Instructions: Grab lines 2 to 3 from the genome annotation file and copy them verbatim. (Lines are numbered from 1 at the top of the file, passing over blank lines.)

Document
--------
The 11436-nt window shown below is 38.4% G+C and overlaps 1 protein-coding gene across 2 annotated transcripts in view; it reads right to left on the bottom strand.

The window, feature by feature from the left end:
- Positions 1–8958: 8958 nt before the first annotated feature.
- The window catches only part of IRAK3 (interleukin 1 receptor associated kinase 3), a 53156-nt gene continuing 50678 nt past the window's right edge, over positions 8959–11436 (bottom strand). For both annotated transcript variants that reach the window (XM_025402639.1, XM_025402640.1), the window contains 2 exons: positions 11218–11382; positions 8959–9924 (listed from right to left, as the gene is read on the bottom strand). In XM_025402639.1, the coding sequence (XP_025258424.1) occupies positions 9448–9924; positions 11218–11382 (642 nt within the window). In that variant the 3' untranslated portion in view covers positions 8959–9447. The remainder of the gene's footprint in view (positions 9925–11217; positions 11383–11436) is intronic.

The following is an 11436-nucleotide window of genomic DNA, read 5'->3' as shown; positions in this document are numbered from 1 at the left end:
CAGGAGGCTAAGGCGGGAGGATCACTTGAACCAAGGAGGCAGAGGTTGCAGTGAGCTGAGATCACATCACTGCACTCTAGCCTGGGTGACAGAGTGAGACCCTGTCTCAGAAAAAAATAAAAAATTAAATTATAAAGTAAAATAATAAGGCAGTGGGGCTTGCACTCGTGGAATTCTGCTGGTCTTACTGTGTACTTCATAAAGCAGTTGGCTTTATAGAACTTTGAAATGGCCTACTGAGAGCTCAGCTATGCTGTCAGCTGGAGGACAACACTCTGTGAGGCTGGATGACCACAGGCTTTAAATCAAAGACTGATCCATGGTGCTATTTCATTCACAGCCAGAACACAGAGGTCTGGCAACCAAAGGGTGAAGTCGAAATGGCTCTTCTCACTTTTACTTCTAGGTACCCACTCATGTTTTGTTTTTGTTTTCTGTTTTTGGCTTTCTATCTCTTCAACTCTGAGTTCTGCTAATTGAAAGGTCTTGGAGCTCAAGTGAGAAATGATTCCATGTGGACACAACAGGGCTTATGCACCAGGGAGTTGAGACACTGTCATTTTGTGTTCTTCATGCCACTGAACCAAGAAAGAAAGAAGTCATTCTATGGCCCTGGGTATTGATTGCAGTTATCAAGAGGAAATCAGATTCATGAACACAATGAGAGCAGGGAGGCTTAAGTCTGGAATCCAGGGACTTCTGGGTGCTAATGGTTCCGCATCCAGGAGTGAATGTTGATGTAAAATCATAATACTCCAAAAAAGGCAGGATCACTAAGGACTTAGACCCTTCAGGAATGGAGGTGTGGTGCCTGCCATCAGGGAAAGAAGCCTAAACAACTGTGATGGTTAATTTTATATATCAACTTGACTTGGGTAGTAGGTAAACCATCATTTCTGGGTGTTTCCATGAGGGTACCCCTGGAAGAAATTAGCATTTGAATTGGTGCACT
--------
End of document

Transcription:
The window, feature by feature from the left end:
- Positions 1–8958: 8958 nt before the first annotated feature.